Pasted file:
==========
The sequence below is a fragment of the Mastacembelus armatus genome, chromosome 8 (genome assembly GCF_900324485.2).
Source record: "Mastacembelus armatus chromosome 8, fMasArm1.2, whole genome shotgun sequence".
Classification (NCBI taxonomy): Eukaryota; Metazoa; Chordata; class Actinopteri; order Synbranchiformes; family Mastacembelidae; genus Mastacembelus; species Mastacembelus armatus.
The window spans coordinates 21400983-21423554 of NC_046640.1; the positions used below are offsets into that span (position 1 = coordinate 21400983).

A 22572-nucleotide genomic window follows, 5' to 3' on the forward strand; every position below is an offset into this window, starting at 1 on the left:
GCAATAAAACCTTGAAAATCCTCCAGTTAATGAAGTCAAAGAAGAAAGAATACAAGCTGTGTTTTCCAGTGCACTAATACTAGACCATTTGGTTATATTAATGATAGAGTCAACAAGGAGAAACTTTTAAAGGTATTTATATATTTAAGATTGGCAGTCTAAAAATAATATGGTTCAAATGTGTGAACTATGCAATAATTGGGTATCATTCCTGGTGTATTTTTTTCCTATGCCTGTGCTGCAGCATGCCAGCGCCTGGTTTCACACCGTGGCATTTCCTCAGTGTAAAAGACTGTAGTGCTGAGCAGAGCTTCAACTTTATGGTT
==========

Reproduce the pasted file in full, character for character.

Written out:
The sequence below is a fragment of the Mastacembelus armatus genome, chromosome 8 (genome assembly GCF_900324485.2).
Source record: "Mastacembelus armatus chromosome 8, fMasArm1.2, whole genome shotgun sequence".
Classification (NCBI taxonomy): Eukaryota; Metazoa; Chordata; class Actinopteri; order Synbranchiformes; family Mastacembelidae; genus Mastacembelus; species Mastacembelus armatus.
The window spans coordinates 21400983-21423554 of NC_046640.1; the positions used below are offsets into that span (position 1 = coordinate 21400983).

A 22572-nucleotide genomic window follows, 5' to 3' on the forward strand; every position below is an offset into this window, starting at 1 on the left:
GCAATAAAACCTTGAAAATCCTCCAGTTAATGAAGTCAAAGAAGAAAGAATACAAGCTGTGTTTTCCAGTGCACTAATACTAGACCATTTGGTTATATTAATGATAGAGTCAACAAGGAGAAACTTTTAAAGGTATTTATATATTTAAGATTGGCAGTCTAAAAATAATATGGTTCAAATGTGTGAACTATGCAATAATTGGGTATCATTCCTGGTGTATTTTTTTCCTATGCCTGTGCTGCAGCATGCCAGCGCCTGGTTTCACACCGTGGCATTTCCTCAGTGTAAAAGACTGTAGTGCTGAGCAGAGCTTCAACTTTATGGTT